AC: Do your teammates know much about your desire to work in investing? Do they ever joke about it with you?
AM: I think my teammates learned about my interest in finance last semester because I was in the process of interviewing with various firms while we were in season. Our team is really close, but I wouldn't say finance is a particularly fun topic for people who aren't interested in it. I would say some (if not all) were horrified by the fact that I was willingly applying to jobs that have 80-100 hours work weeks as a sophomore in college, but they've all been extremely supportive of it. They also find it very entertaining when I would show up to practice or class in a suit.
AC: Do you consider yourself a groundbreaker or a trailblazer?
AM: Yes. I think the fact that I'm going into an industry with so few women makes me a groundbreaker.
AC: What is a typical day like in the world of asset management?
AM: I don't think there is a typical day in this industry, which is what makes it fun. It really depends on what's going on in the world and what firm you're at. I'm at Select Equity Group, which is a $20bn long-only and long/short hedge fund. We don't read sell-side research so my day involves a lot of reading and modeling, but I also get to meet clients, sit in on meetings for different groups and discussions, and do some field research.
AC: What were some of the experiences that most stand out to you about this summer?
AM: The four weeks of training went by really fast, but my favorite part was definitely our site visits in Chicago. Every Friday we would go to various companies such as McDonald's, Bloomberg, and Nuveen. It was fun to meet with the management teams of different companies and apply everything we were learning in a real world setting. Everyone also stayed in Chicago together on the weekends. We went to comedy shows, a Kendrick and SZA concert, and got to do all kinds of cool tourist-y stuff. The best part of this program was the network it gave me. Now that I'm in New York, GWI has events at different companies almost every night of the week. Its great because we all go out to dinner after and can talk about what we've been doing, what the culture is like at different companies, etc. This program really goes above and beyond and has been a phenomenal experience.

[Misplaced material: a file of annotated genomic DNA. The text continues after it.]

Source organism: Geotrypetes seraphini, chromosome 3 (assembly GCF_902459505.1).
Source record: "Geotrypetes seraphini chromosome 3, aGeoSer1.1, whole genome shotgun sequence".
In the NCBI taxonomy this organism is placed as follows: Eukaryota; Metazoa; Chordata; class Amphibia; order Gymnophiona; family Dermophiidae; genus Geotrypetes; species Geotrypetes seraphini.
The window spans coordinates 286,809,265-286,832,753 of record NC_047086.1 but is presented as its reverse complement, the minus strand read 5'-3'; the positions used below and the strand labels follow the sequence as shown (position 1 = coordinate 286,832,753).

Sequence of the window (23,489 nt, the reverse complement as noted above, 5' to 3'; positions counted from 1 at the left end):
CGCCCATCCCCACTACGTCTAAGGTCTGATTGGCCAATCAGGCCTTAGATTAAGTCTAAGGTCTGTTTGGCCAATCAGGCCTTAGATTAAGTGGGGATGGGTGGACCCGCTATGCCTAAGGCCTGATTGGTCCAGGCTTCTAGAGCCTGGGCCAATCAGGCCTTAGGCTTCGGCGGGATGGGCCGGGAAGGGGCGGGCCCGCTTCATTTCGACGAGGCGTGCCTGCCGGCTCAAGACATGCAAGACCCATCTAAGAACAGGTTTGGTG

About Girls Who Invest
Girls Who Invest ("GWI") is a non-profit organization founded in 2015 dedicated to increasing the number of women in portfolio management and executive leadership in the asset management industry. Their mission is to have 30% of the world's investable capital managed by women by 2030.
The asset management industry has been challenged by a lack of diversity on investment teams. And that's not good for anyone: investment firms, women, and most importantly, investors.
Girls Who Invest is committed to changing this imbalance. Their strategy is simple and practical. Investment firms say they do not see enough resumes from women, so they are creating a pipeline of talented and motivated young women who are prepared to succeed in the industry through an intensive educational program, a meaningful paid internship, and a robust on-going community.